Christian Roland-Wallace made his first USC start count. Not only did the Arizona transfer grab his first interception as a Trojan last week against Colorado, but he played every defensive snap to jump to the front of a crowded cornerback rotation.

After fading into a backup nickel role, Roland-Wallace is back home at corner. He started every game at the position for Arizona in the last three years. The experience shows, Riley said, as the Palmdale native has been USC’s “most consistent guy five games in.”

“There’s just a maturity and a confidence about him, and a steadiness, that’s been really good for that room,” Riley said.

Roland-Wallace, one of three Arizona transfers facing their former team this week along with defensive lineman Kyon Barrs and receiver Dorian Singer, had a season-high five tackles against Colorado and notched his first interception since Sept. 18, 2021, while starting in place of Ceyair Wright. Wright, a redshirt sophomore, started the first four games, but played just 14 snaps against Colorado, according to Pro Football Focus. It was the fourth-most for cornerbacks behind starters Roland-Wallace and Domani Jackson and redshirt junior Jacobe Covington, who played 16. Even approaching the halfway point of the season, Riley acknowledged the ongoing competition at the position.


“The cream’s going to rise to the top,” Riley said. “And we need those guys to come out and play at a high level.”


Wrap it up

USC defensive end Solomon Byrd reaches in from behind to try and take down Colorado quarterback Shedeur Sanders
USC defensive end Solomon Byrd (51) tries to take down Colorado quarterback Shedeur Sanders (2) at Folsom Field. The Trojans have focused on tackling after struggling in that regard in the second half Saturday.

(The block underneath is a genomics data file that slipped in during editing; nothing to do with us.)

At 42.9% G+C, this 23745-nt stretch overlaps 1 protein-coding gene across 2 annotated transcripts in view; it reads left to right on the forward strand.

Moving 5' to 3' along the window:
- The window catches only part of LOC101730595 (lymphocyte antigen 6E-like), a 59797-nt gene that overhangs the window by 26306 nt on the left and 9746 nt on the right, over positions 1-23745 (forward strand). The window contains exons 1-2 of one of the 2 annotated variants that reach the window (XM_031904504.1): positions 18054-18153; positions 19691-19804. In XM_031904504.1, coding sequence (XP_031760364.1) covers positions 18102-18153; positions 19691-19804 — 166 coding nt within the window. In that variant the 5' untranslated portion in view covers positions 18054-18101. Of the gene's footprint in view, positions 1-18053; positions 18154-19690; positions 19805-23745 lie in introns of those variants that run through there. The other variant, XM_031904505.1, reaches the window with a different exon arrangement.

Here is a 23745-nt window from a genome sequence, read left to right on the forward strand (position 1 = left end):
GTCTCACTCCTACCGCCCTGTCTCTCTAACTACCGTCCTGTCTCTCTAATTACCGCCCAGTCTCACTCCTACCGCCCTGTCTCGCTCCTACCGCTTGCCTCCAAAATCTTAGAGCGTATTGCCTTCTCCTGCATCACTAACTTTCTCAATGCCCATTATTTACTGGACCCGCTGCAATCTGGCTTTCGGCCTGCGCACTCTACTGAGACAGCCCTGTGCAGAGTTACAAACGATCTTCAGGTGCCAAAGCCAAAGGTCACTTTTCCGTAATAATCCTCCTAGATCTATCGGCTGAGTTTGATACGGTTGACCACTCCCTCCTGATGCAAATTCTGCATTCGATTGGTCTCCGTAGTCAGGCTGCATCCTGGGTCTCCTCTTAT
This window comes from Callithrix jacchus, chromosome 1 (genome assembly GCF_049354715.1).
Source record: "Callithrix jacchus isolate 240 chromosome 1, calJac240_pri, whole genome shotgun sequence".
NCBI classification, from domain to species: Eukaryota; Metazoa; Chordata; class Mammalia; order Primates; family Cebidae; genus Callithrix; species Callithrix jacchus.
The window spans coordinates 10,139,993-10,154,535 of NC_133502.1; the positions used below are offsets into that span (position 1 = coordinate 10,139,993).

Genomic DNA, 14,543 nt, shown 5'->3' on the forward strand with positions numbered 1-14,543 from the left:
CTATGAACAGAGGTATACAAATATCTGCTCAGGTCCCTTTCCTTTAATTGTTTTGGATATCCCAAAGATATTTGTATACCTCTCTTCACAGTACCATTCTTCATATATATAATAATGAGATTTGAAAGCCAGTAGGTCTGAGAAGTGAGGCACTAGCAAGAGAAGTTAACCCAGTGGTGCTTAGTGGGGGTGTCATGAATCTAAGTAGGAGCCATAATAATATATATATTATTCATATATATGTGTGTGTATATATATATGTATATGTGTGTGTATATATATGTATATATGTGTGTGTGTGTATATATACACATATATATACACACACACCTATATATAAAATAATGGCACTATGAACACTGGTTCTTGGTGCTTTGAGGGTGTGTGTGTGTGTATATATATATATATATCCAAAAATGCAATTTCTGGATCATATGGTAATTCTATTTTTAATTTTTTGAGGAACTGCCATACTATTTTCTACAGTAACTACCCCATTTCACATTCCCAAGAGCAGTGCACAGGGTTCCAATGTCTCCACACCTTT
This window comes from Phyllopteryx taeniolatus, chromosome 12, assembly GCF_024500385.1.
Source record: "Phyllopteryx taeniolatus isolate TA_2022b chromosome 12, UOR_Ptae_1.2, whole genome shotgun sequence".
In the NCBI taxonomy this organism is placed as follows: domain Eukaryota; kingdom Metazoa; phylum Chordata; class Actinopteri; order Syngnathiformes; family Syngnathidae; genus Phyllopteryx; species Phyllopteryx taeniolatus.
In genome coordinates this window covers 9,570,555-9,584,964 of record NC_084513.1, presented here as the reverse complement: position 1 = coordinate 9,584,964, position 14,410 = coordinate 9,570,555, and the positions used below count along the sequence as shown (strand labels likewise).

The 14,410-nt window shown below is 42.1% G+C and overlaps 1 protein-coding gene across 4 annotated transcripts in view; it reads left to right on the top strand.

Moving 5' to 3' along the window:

(Gina Ferazzi / Los Angeles Times)

Tackling on the perimeter is USC’s No. 1 defensive priority this week, Riley said. A week after missing 15 tackles against Arizona State, the Trojans whiffed 17 times against Colorado.

“Guys are in position, man,” said linebacker Mason Cobb, who finished with 13 tackles. “I think it’s a mentality thing. … We just have to finish, man. Guys were kind of lulled to sleep a little bit.”

The Buffaloes used a short passing game to neutralize a defensive line that’s been USC’s greatest defensive strength. USC had just eight tackles for loss against Colorado, its fewest since seven in the season opener. Testing the USC secondary that was without starting safety Max Williams, who missed the game because of an undisclosed injury, Colorado racked up 206 of its 371 passing yards after the catch, according to Pro Football Focus.


Scouting the Wildcats

Arizona quarterback Jayden de Laura (7) runs but fails to get a first down against Mississippi State
Arizona quarterback Jayden de Laura (7), an elusive run threat, may play against USC after missing last week’s game.
(Rogelio V. Solis / Associated Press)

USC will test its tackling against a quarterback who rush end Jamil Muhammad believes could be the most athletic signal-caller the Trojans have seen thus far.

Jayden de Laura, who missed Arizona’s last game with an ankle injury, will start against USC if he is healthy, coach Jedd Fisch said Tuesday. The Washington State transfer is averaging 6.6 yards per carry.

If De Laura doesn’t return, redshirt freshman Noah Fifita will get the second start of his career. The Servite High alumnus threw for 232 yards on 27-of-39 passing in Arizona’s 31-24 loss to Washington. While inexperienced compared with the fourth-year junior De Laura, Fifita has history with Arizona’s top receiver and former Servite teammate Tetairoa McMillan. McMillan, a 6-foot-5 sophomore, caught two of Fifita’s three touchdown passes last week, including one with 1:11 remaining that pulled the Wildcats to within one touchdown before the Huskies recovered the game-ending onside kick.

The Wildcats held Washington, the fourth-best scoring offense in the country, to 31 points in Tucson while limiting the nation’s most explosive passing offense to just one play of 30 yards or longer.